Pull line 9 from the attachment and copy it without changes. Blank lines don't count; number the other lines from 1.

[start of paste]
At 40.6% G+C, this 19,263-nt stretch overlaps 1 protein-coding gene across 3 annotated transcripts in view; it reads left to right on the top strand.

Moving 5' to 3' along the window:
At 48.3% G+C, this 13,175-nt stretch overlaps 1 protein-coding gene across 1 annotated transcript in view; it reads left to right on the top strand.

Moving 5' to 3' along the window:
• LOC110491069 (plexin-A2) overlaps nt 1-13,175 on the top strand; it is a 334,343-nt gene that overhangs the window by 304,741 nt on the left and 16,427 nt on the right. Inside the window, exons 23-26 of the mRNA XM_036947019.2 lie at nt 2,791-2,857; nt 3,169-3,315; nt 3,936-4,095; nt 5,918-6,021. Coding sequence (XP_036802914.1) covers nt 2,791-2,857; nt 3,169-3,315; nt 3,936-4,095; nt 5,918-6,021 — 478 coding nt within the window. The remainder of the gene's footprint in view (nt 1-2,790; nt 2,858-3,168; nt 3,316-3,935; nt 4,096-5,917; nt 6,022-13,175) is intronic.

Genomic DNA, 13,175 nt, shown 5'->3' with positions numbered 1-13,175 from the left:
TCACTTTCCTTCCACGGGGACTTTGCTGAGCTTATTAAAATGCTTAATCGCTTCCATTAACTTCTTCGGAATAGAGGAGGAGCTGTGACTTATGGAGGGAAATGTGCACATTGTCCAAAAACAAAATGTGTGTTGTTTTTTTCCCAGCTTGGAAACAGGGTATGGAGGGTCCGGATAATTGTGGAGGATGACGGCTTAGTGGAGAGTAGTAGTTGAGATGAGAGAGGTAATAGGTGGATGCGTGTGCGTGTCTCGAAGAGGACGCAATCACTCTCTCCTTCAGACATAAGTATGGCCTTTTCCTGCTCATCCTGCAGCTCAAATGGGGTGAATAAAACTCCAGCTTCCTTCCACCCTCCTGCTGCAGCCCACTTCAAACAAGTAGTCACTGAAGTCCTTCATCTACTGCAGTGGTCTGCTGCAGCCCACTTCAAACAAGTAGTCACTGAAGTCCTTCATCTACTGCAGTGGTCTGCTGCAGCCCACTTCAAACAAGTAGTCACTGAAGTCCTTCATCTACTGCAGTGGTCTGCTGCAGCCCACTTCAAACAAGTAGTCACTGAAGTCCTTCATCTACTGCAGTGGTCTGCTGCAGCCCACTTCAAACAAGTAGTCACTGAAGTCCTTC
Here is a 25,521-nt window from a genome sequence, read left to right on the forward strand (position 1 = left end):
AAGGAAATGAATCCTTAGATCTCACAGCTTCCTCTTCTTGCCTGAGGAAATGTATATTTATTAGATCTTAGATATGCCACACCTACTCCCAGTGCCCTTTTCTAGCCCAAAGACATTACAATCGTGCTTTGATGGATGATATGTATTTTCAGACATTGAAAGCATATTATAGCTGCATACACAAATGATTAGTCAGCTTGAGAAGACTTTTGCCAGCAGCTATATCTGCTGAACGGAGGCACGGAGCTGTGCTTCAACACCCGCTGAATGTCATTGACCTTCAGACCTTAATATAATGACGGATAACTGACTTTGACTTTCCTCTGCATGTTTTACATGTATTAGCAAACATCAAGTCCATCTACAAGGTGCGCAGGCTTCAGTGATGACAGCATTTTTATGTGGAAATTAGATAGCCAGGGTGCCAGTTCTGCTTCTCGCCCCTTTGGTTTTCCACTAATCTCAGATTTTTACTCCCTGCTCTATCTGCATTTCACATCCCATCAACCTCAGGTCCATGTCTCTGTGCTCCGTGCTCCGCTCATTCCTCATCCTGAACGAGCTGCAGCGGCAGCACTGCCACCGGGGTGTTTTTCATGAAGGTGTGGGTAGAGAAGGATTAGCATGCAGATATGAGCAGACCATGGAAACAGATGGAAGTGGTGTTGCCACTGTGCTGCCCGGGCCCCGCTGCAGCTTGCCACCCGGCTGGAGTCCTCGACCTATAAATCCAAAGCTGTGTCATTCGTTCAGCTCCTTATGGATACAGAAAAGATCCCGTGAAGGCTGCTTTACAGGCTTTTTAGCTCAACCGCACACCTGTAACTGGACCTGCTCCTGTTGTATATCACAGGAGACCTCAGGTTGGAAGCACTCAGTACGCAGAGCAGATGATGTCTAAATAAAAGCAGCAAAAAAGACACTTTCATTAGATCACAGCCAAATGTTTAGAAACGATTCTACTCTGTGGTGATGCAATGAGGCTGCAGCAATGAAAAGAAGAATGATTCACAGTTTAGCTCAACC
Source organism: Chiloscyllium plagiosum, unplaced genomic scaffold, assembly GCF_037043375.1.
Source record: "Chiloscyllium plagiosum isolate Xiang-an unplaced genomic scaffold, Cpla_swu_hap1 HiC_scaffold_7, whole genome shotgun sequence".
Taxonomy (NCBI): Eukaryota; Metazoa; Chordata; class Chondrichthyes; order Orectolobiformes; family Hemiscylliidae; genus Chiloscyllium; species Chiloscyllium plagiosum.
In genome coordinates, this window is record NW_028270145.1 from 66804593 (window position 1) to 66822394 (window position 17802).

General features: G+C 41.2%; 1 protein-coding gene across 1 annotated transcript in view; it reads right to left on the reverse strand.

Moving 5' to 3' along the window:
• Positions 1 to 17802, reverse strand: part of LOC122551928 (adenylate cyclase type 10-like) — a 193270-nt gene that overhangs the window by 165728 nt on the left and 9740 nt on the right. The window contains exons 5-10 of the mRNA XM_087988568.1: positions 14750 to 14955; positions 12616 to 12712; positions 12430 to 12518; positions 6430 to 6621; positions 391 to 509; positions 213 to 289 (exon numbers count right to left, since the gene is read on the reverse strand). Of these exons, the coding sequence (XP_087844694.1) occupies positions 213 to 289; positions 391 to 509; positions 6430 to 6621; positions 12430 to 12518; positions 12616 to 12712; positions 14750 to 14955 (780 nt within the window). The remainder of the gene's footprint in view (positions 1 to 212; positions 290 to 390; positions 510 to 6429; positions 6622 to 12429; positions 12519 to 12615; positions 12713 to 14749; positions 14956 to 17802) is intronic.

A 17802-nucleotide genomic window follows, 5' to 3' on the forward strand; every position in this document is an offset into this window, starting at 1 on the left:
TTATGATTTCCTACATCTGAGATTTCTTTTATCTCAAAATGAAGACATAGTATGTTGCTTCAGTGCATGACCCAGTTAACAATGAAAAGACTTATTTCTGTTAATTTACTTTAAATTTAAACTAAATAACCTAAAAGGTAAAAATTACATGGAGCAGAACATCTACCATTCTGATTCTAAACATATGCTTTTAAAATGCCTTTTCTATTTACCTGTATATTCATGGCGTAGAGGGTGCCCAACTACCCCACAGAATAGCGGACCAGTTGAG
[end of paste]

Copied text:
AAGGAAATGAATCCTTAGATCTCACAGCTTCCTCTTCTTGCCTGAGGAAATGTATATTTATTAGATCTTAGATATGCCACACCTACTCCCAGTGCCCTTTTCTAGCCCAAAGACATTACAATCGTGCTTTGATGGATGATATGTATTTTCAGACATTGAAAGCATATTATAGCTGCATACACAAATGATTAGTCAGCTTGAGAAGACTTTTGCCAGCAGCTATATCTGCTGAACGGAGGCACGGAGCTGTGCTTCAACACCCGCTGAATGTCATTGACCTTCAGACCTTAATATAATGACGGATAACTGACTTTGACTTTCCTCTGCATGTTTTACATGTATTAGCAAACATCAAGTCCATCTACAAGGTGCGCAGGCTTCAGTGATGACAGCATTTTTATGTGGAAATTAGATAGCCAGGGTGCCAGTTCTGCTTCTCGCCCCTTTGGTTTTCCACTAATCTCAGATTTTTACTCCCTGCTCTATCTGCATTTCACATCCCATCAACCTCAGGTCCATGTCTCTGTGCTCCGTGCTCCGCTCATTCCTCATCCTGAACGAGCTGCAGCGGCAGCACTGCCACCGGGGTGTTTTTCATGAAGGTGTGGGTAGAGAAGGATTAGCATGCAGATATGAGCAGACCATGGAAACAGATGGAAGTGGTGTTGCCACTGTGCTGCCCGGGCCCCGCTGCAGCTTGCCACCCGGCTGGAGTCCTCGACCTATAAATCCAAAGCTGTGTCATTCGTTCAGCTCCTTATGGATACAGAAAAGATCCCGTGAAGGCTGCTTTACAGGCTTTTTAGCTCAACCGCACACCTGTAACTGGACCTGCTCCTGTTGTATATCACAGGAGACCTCAGGTTGGAAGCACTCAGTACGCAGAGCAGATGATGTCTAAATAAAAGCAGCAAAAAAGACACTTTCATTAGATCACAGCCAAATGTTTAGAAACGATTCTACTCTGTGGTGATGCAATGAGGCTGCAGCAATGAAAAGAAGAATGATTCACAGTTTAGCTCAACC